47. Kusi KA, Remarque EJ, Riasat V, Walraven V, Thomas AW, et al. (2011) Safety and immunogenicity of multi-antigen AMA1-based vaccines formulated with CoVaccineHTâ„¢ and Montanide ISA 51 in rhesus macaques. Malar J 10: 182.
  48. Aucouturier J, Dupuis L, Deville S, Ascarateil S, Ganne V (2002) Montanide ISA 720 and 51: a new generation of water in oil emulsions as adjuvants for human vaccines. Expert Rev Vaccines 1: 111-118.
  49. Bode C, Zhao G, Steinhagen F, Kinjo T, Klinman DM (2011) CpG DNA as a vaccine adjuvant. Expert Rev Vaccines 10: 499-511.
  50. Sagara I, Ellis RD, Dicko A, Niambele MB, Kamate B, et al. (2009) A randomized and controlled Phase 1 study of the safety and immunogenicity of the AMA1-C1/Alhydrogel + CPG 7909 vaccine for Plasmodium falciparum malaria in semi-immune Malian adults. Vaccine 27: 7292-7298.
  51. Sagara I, Dicko A, Ellis RD, Fay MP, Diawara SI, et al. (2009) A randomized controlled phase 2 trial of the blood stage AMA1-C1/Alhydrogel malaria vaccine in children in Mali. Vaccine 27: 3090-3098.
  52. Aldinger KA, Sokoloff G, Rosenberg DM, Palmer AA, Millen KJ (2009) Genetic variation and population substructure in outbred CD-1 mice: implications for genome-wide association studies. PLoS One 4: e4729.
  53. Groves MG, Osterman JV (1978) Host defenses in experimental scrub typhus: genetics of natural resistance to infection. Infect Immun 19: 583-588.
  54. Eisenberg GH Jr, Osterman JV (1979) Gamma-irradiated scrub typhus immunogens: broad-spectrum immunity with combinations of rickettsial strains. Infect Immun 26: 131-136.
  55. Eisenberg GH Jr, Osterman JV (1978) Gamma-irradiated scrub typhus immunogens: development and duration of immunity. Infect Immun 22: 80-86.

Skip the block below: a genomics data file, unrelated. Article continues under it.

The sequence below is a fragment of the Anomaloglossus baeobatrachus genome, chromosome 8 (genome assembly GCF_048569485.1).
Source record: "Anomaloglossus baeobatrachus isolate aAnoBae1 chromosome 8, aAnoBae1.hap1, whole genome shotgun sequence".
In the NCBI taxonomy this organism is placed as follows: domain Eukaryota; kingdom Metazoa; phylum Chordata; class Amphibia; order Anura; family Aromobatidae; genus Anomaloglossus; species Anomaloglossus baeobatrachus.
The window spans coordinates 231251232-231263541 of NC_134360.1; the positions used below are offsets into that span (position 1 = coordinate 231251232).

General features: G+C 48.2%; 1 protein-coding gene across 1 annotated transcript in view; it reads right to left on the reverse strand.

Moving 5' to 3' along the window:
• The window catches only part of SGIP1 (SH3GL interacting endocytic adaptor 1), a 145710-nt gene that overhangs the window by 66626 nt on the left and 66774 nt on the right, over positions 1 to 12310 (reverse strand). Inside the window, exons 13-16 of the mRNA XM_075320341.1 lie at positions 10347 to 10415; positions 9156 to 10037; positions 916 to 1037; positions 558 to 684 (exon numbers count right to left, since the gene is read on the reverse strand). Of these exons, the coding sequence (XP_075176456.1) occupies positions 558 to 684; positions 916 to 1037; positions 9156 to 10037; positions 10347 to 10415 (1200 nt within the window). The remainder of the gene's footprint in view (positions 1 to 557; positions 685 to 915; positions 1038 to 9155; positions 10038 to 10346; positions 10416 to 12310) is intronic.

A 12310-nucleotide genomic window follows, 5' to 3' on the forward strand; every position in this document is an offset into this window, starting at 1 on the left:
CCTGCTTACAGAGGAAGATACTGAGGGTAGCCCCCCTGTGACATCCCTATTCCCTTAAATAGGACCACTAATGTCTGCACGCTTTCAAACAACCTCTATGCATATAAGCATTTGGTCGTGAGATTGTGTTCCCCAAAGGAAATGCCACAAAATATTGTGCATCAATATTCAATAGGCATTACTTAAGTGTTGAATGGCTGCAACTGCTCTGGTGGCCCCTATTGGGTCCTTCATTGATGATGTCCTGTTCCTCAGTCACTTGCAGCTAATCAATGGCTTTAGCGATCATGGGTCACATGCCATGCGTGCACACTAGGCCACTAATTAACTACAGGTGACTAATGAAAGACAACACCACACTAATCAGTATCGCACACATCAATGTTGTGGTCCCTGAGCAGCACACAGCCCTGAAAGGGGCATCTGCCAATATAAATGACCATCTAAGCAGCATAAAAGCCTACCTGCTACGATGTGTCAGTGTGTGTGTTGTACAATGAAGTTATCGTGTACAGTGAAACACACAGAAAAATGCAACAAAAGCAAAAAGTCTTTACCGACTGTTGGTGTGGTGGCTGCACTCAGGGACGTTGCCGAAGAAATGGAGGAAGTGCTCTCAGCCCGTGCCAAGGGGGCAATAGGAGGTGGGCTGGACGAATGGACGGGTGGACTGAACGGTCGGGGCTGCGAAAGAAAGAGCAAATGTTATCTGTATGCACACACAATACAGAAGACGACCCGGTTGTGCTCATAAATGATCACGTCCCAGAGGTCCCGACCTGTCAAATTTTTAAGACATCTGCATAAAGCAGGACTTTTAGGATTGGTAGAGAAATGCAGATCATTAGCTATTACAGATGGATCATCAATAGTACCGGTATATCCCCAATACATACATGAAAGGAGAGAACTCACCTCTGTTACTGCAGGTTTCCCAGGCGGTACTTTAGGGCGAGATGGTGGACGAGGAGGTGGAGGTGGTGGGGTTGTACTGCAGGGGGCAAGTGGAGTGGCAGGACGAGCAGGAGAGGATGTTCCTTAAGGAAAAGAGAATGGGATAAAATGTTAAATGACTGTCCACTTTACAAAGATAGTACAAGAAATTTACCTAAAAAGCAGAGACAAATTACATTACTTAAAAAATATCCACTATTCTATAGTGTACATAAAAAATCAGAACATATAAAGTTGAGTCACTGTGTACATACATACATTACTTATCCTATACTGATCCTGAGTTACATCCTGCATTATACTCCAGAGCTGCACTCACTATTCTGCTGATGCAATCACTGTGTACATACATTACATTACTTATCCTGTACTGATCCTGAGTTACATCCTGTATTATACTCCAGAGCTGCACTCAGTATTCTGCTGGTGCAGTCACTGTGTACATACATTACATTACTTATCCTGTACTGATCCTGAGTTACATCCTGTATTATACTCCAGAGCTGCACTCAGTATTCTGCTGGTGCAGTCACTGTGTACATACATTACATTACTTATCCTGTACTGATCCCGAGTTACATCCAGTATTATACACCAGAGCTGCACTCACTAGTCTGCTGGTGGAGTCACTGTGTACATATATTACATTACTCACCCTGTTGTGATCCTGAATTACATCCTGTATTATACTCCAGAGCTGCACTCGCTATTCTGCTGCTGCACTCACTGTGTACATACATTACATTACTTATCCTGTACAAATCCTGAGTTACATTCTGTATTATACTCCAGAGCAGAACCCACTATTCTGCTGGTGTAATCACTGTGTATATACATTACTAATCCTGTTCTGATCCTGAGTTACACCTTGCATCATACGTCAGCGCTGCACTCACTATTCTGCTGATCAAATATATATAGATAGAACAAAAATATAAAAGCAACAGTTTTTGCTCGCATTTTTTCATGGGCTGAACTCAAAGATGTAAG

56. Mendes-Sousa AF, Nascimento AA, Queiroz DC, Vale VF, Fujiwara RT, et al. (2013) Different host complement systems and their interactions with saliva from Lutzomyialongipalpis (Diptera, Psychodidae) and Leishmaniainfantumpromastigotes. PLoS One 8: e79787
  57. Ibelli AM, Kim TK, Hill CC, Lewis LA, Bakshi M, et al. (2014) A blood meal-induced Ixodesscapularis tick saliva serpin inhibits trypsin and thrombin, and interferes with platelet aggregation and blood clotting. Int J Parasitol 44: 369-379.
  58. Tirloni L, Reck J, Terra RM, Martins JR, Mulenga A, et al. (2014) Proteomic Analysis of Cattle Tick Rhipicephalus (Boophilus) microplus Saliva: A Comparison between Partially and Fully Engorged Females. PLoS One 9: e94831.
Citation: Ching WM, Lurchachaiwong W, Zhang Z, Awoyomi T, Chao CC, et al. (2014) Evaluation of a Recombinant Vaccine Candidate r56Lc-1 in a Chigger Challenge Mouse Model. J Vaccines Vaccin 5:257.

Copyright: © 2014 Ching WM, et al. This is an open-access article distributed under the terms of the Creative Commons Attribution License, which permits unrestricted use, distribution, and reproduction in any medium, provided the original author and source are credited.